Energy is one of those commodities that can go from afterthought to crisis in the blink of an eye.
That was true in the gas lines of the ’70s. It was true when the lights went out in California. It’s true when the White House sets foreign policy toward the Middle East. And it’s been true the past few months here in Nevada.
President Obama’s effort to sharply reduce reliance on coal has stolen most of the headlines. And well it should. Nevada is one of many states with work to do in the next 15 years. But we’re started on the road to weaning ourselves from coal.
The more immediate concern in the Silver State is the impending collision of NV Energy and the solar industry over state energy policy.
To hear the solar industry tell it, any limit on net metering is the death of the industry. Then it was the effort by NV Energy to impose a basic grid fee that would be the death blow. At each stage, the fate of thousands of solar jobs â mostly sales jobs, if my voicemail is any indication â is being tossed about in a cavalier manner.
To hear NV Energy tell it, the slow trickle of residential solar installation is about to unbalance the whole system and must be halted. And those who are already generating their own power must be charged a stiff fee for the security of linking to the grid as a backup, even if the result ends up costing them more than buying from NV Energy. Here the straw man victim is the poor who can’t afford to escape the grid yet will end up paying through the nose to subsidize those ‘off the grid.’
Just to be clear: Both sides have valid points and both sides are yelling a whole lot louder than necessary. Nobody is going to get KO’d in this round.
Next decade may be different.
Nevada is an ideal place for large-scale solar energy projects. And they’ll come, with NV Energy’s involvement or over its dead body. NV Energy will likely be reshaped by the experience. Tesla’s storage technology may or may not be a game changer. Net metering may not matter. Micro grids may change the equation. Residential solar as we know it today may or may not be part of the solution in the next decade. (But it’ll be fun to hear those arguing for change today arguing for the status quo then.)
The one thing that’s clear is that the next big thing will burn money before it saves it. And that’s where the concept of the “green bank” comes into focus, as Craig Ruark outlines on our Focus page today.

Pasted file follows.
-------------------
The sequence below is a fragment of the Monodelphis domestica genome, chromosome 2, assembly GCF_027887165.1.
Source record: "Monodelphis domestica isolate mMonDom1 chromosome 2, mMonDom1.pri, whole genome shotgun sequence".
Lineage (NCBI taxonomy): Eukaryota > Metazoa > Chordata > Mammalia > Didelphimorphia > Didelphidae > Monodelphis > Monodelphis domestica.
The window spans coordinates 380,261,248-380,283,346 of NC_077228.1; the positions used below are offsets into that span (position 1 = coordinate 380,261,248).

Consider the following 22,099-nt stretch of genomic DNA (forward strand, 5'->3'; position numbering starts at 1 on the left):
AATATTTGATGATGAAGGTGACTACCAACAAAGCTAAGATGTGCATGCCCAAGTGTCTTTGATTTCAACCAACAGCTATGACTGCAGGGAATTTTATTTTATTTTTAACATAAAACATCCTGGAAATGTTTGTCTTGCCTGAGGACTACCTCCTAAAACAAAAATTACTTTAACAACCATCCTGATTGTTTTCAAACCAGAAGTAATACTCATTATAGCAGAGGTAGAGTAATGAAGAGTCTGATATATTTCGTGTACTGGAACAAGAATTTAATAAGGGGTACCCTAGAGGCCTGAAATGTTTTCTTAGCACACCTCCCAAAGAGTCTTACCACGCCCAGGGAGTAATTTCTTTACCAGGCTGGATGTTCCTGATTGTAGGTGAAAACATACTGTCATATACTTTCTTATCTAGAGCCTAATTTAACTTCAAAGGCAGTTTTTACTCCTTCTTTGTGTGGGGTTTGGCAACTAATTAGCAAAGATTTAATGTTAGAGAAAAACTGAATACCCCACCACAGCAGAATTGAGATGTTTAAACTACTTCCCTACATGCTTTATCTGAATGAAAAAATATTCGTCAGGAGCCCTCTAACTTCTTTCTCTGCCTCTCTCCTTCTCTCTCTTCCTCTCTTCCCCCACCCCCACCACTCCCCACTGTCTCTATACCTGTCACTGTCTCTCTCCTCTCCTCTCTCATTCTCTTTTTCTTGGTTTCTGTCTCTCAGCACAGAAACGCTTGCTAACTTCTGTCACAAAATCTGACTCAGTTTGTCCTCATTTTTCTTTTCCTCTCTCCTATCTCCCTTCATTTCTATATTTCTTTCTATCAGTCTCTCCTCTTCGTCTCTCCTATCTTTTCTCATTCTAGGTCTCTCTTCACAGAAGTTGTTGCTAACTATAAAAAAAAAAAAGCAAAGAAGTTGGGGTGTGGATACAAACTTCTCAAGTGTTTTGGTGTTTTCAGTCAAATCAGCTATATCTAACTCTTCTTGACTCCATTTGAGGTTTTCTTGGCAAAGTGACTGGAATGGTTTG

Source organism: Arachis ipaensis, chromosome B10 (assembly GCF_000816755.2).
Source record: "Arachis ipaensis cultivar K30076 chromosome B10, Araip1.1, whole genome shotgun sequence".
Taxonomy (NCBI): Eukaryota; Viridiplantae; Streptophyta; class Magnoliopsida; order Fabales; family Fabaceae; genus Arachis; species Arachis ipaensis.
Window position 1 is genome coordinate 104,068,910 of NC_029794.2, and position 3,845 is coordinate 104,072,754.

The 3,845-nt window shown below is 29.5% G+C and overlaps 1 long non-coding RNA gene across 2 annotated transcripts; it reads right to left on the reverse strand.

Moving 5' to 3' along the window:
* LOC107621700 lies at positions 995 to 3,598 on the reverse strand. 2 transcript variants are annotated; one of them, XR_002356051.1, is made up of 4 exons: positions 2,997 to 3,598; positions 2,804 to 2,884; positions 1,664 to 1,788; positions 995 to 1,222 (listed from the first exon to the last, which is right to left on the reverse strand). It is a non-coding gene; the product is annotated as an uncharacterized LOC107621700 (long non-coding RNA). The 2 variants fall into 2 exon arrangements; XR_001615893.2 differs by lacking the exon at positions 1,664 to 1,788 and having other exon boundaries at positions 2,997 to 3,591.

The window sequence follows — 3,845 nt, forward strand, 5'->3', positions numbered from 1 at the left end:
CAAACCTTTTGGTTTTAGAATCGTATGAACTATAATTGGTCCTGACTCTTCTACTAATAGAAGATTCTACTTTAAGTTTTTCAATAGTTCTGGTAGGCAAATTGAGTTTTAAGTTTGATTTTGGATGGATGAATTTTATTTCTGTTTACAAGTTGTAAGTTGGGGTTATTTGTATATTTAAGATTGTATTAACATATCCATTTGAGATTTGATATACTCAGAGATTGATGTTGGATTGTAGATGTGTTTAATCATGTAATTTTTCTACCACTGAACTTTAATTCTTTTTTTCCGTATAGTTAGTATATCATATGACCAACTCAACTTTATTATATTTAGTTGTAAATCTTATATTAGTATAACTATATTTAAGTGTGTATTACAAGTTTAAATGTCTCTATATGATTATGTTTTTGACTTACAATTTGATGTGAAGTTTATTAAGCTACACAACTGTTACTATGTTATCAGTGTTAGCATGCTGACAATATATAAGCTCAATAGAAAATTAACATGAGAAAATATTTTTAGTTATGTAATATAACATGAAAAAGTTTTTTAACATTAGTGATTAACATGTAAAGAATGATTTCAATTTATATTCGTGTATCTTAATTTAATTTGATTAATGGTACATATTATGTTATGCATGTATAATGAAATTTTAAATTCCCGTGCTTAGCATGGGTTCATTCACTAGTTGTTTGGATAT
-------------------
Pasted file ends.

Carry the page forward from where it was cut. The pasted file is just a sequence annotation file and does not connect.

A few years back, I was editing a business newspaper much like this in Connecticut when that ultra-blue state started exploring public financing of energy saving programs. As an aside, one of the things that made the discussion fascinating was the fact that the state generates no energy beyond a nuclear plant that’s systematically being put out of business. It has an aggressive renewable portfolio standard that it couldn’t possibly meet unless it gives itself credit for buying hydro power from Quebec and wind power from Maine.
So what emerged was in an elaborate stew of mandated auctions at which investor-owned utilities were forced to buy scads of renewable energy, a market for trading renewable energy credits and the green bank.
Parts of that solution likely won’t fly here. But parts can and should. One of those is the green bank. Think of it like the Small Business Administration’s loan guarantee program. For a little government support, lots of private money flows where it’s needed and we all get greener. The loans â both residential and commercial â become part of the property and are paid back alongside property taxes. New owners acquire the debt.
One of the keys to that program is the regional market for selling renewable energy credits. That’s a piece of the puzzle that’s under-developed here. Part of it is a matter of scale; some of it is likely tied to our proximity to the golden guerrilla looming across our western border.
In any event, a greener future is within sight and within our grasp. Don’t let the short-term machinations of competing commercial interests distract us from a larger and more meaningful goal.
Our kids don’t want our legacy of dirty air, soaring temperatures and epic droughts. We can do better and we must.